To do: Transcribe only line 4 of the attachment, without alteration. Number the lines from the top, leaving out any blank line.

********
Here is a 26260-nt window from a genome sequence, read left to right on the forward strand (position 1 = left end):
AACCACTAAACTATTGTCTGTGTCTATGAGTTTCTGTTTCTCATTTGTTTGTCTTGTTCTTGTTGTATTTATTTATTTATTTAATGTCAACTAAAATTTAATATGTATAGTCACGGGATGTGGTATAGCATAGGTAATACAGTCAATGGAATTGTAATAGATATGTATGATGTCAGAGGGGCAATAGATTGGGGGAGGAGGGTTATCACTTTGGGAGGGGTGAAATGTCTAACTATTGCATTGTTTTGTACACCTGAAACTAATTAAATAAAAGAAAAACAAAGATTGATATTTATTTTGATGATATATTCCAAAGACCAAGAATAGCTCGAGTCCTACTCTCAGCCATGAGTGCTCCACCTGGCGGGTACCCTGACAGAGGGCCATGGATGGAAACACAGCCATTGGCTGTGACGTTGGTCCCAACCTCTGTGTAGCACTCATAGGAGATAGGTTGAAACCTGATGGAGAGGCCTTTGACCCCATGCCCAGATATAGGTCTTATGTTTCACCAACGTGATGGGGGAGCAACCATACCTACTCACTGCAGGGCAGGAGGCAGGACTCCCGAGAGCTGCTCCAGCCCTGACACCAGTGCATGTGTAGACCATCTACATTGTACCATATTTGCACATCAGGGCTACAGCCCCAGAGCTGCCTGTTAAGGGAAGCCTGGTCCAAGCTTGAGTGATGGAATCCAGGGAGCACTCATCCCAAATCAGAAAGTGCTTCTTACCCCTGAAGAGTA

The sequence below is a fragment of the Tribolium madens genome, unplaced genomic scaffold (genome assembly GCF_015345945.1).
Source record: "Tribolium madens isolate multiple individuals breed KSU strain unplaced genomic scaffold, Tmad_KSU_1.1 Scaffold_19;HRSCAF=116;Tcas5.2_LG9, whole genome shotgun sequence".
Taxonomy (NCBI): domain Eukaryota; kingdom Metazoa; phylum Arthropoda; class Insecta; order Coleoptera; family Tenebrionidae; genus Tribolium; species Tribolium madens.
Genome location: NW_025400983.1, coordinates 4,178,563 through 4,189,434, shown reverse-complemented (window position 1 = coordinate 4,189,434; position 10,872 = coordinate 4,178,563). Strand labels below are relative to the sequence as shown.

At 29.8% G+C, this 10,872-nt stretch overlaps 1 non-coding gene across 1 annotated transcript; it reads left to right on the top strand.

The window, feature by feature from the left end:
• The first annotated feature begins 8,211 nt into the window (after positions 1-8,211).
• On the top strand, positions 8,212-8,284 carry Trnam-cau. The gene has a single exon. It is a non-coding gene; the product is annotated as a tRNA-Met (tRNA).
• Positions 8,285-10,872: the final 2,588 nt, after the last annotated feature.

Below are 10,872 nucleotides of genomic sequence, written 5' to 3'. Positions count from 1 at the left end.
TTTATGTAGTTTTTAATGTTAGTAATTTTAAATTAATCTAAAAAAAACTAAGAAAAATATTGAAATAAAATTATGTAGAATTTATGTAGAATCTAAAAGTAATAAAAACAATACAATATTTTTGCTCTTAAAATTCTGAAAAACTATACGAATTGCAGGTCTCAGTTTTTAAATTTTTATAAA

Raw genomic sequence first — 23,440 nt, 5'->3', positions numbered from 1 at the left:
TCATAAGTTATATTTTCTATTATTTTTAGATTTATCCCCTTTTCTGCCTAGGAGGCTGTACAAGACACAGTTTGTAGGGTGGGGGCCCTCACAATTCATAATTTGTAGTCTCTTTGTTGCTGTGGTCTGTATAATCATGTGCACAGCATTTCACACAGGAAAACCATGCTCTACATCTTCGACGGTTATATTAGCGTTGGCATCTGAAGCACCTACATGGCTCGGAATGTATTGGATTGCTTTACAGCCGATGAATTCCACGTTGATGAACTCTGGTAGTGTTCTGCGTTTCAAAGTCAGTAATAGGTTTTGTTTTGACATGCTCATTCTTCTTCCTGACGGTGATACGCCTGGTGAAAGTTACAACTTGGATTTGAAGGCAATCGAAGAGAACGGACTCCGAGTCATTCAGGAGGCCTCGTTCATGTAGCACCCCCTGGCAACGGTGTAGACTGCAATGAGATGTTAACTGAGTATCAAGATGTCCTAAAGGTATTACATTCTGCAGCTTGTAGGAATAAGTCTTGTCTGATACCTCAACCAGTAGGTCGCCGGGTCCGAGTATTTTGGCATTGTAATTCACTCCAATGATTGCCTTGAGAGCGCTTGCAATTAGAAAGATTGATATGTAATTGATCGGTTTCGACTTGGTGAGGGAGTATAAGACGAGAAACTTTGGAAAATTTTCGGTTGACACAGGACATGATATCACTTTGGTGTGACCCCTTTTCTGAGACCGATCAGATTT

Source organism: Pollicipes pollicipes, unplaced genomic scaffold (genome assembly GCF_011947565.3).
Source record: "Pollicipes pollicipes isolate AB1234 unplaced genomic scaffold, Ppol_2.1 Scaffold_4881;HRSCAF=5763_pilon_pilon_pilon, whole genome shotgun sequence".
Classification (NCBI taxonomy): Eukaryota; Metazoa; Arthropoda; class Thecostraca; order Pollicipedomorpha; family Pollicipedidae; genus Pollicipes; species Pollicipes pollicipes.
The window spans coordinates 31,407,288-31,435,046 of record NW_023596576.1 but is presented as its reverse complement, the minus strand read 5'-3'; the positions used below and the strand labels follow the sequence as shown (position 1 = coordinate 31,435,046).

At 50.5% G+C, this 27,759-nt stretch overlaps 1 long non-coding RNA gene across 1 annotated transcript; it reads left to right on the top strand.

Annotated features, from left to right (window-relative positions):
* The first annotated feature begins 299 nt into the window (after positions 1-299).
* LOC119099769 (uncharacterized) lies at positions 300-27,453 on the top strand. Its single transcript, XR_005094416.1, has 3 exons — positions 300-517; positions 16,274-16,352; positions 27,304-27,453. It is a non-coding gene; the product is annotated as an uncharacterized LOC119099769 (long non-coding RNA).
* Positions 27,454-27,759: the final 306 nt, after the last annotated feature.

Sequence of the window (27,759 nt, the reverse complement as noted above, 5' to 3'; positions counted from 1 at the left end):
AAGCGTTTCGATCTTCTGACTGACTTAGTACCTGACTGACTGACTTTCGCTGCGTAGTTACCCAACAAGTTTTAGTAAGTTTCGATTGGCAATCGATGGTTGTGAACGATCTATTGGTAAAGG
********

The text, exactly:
Source record: "Tribolium madens isolate multiple individuals breed KSU strain unplaced genomic scaffold, Tmad_KSU_1.1 Scaffold_19;HRSCAF=116;Tcas5.2_LG9, whole genome shotgun sequence".